Andreessen Horowitz Floats Second Bio Fund with $450M

Xconomy San Francisco — 

Andreessen Horowitz, the storied Silicon Valley venture capital firm best known for backing technology companies such as Facebook and Airbnb, is more than doubling the commitment it first made in 2015 to bring engineering to bear on the mysteries of biology and disease.

Encouraged by results from the $200 million Bio Fund it created two years ago, Andreessen today announced the formation of its second Bio Fund, which will have $450 million to invest in startups through growth-stage companies.

The firm began its foray into life sciences investing because the rise of machine learning and deep learning had made it possible to make significant headway into the complexities of biological systems, Andreessen general partners Vijay Pande and and Jorge Conde wrote in a blogpost on the follow-up fund.

Among the dozen companies that received backing from Andreessen’s first Bio Fund is South San Francisco-based Freenome, which is pursuing one of medicine’s Holy Grails—a non-invasive test that can detect cancer early enough to treat it before it becomes life-threatening.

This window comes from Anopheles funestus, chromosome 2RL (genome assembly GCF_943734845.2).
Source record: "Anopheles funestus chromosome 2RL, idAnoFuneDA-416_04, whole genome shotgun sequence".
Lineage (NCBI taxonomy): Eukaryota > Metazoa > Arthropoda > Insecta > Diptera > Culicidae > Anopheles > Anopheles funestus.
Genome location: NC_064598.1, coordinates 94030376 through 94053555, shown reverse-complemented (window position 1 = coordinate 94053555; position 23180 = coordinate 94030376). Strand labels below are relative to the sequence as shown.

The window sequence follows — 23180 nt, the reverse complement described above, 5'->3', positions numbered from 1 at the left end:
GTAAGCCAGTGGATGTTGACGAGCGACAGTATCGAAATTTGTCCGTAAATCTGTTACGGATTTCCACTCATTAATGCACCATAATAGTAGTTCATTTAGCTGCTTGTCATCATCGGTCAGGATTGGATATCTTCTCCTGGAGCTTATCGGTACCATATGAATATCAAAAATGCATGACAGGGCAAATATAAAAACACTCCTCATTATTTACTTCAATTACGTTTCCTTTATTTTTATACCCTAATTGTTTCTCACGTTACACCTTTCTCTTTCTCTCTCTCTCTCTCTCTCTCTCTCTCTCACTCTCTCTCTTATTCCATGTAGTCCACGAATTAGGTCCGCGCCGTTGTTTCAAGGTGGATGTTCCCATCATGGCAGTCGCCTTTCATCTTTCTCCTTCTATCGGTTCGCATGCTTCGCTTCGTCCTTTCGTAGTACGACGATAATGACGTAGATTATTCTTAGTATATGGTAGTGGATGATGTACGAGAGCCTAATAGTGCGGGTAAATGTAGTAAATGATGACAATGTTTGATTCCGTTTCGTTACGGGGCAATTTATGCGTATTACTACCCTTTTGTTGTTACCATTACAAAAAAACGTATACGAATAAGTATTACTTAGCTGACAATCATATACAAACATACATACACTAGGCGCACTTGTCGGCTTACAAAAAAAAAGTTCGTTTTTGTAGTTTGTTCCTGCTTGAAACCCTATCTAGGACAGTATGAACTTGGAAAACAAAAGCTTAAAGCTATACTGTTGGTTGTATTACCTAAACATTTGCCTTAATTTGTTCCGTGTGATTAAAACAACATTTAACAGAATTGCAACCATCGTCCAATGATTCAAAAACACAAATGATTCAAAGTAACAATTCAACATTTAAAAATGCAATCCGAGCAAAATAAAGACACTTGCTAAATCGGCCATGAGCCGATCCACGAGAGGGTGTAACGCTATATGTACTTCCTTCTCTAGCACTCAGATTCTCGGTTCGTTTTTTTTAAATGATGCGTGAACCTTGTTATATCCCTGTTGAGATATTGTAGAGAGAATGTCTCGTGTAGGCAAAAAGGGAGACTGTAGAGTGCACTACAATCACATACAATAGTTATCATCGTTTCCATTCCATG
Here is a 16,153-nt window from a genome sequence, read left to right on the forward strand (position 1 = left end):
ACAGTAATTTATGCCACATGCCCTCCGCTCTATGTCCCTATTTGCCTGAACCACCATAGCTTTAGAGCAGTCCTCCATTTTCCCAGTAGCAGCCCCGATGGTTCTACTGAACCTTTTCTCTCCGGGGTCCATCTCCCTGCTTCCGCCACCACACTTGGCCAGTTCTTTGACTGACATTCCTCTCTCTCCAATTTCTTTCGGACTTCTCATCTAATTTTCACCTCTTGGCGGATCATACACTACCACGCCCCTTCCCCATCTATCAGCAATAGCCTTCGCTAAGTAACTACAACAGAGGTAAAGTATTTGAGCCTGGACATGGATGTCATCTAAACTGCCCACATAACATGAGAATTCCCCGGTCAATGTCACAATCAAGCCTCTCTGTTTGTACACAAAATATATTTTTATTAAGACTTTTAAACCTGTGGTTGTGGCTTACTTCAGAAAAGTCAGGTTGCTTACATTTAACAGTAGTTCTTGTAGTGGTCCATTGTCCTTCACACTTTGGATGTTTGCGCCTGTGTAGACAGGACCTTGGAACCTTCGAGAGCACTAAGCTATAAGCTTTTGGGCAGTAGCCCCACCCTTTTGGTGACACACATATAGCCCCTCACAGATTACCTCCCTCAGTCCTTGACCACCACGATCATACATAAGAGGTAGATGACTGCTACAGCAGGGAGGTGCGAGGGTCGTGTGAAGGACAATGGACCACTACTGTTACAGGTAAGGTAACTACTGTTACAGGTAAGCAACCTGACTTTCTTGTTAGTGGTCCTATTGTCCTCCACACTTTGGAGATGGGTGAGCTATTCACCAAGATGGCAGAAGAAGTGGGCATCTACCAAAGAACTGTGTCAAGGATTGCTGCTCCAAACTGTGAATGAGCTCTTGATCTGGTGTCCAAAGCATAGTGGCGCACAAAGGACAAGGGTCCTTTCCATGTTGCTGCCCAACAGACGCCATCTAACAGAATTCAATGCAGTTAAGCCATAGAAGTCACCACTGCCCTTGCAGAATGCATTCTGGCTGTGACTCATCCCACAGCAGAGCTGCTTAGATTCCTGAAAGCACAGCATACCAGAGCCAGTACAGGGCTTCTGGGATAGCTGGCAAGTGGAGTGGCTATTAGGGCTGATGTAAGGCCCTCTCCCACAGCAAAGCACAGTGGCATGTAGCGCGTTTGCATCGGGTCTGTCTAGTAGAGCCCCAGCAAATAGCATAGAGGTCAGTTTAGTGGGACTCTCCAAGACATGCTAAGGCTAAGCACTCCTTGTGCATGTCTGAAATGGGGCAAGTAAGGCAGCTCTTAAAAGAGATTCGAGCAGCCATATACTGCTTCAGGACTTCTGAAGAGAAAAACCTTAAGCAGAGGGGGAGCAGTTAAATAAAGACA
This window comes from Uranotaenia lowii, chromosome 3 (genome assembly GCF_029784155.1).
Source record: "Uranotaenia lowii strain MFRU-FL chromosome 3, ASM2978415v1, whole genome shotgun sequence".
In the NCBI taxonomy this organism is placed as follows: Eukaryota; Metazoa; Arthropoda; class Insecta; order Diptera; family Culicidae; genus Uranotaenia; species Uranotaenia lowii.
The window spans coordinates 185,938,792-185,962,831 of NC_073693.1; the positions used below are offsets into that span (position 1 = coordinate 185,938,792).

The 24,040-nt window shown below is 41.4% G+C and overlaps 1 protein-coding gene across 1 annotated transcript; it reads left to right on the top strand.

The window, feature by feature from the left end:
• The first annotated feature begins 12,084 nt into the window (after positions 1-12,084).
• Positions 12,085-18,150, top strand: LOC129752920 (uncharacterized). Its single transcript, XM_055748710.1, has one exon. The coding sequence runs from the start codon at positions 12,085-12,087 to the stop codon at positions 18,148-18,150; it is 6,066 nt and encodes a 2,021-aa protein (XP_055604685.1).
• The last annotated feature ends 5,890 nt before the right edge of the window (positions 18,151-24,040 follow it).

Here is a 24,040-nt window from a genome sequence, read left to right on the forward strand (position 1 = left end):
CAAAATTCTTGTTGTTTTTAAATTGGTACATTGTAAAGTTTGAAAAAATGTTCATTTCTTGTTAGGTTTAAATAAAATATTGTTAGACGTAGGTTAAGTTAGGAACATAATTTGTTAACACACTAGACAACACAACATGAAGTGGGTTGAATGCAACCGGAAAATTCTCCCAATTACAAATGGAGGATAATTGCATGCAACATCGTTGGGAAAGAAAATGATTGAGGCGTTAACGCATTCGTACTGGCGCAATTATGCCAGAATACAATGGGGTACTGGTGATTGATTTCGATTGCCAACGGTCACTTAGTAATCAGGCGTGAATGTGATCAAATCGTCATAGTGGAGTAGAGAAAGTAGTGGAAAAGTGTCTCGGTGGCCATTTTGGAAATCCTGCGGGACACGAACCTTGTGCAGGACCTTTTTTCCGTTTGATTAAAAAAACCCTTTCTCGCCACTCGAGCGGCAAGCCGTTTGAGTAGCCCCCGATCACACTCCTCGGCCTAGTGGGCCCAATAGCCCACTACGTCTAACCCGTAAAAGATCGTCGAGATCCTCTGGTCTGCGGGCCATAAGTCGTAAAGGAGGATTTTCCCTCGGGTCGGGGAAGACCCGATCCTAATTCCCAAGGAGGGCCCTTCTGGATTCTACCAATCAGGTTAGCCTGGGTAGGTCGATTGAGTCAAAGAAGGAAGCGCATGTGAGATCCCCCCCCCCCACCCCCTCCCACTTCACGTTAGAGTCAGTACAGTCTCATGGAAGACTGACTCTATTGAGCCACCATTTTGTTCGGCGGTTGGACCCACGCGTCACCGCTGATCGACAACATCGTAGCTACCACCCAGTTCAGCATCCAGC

Other companies have pioneered the analysis of blood samples to find DNA fragments characteristic of cancer; but Freenome also looks at other molecules released into the blood by cells, in a search for patterns that indicate the presence of a tumor.

The VC firm’s first fund also invested in companies including Q Bio, Omada Health, twoXAR, Apeel, Cardiogram, and PatientPing.

About 70 percent of the first Bio Fund has already been invested. The second fund will pursue generally the same investment strategy as the first, by backing companies and teams with expertise in both advanced computer science and biology.

Such companies will not only be able to test and characterize existing biological structures, but will also be able to synthesize DNA to specifications, edit DNA sequences, and even design and program new organisms, Pande and Conde wrote in their blogpost.

“We believe that bio today is where information technology was 50 years ago: on the precipice of changing nearly every industry, touching all of our lives,” the Andreessen partners wrote. “Bio is not an industry vertical; it will be a part of every industry. If information technology is about moving around bits of information, bio is about mastering our ability to move around atoms and molecules.”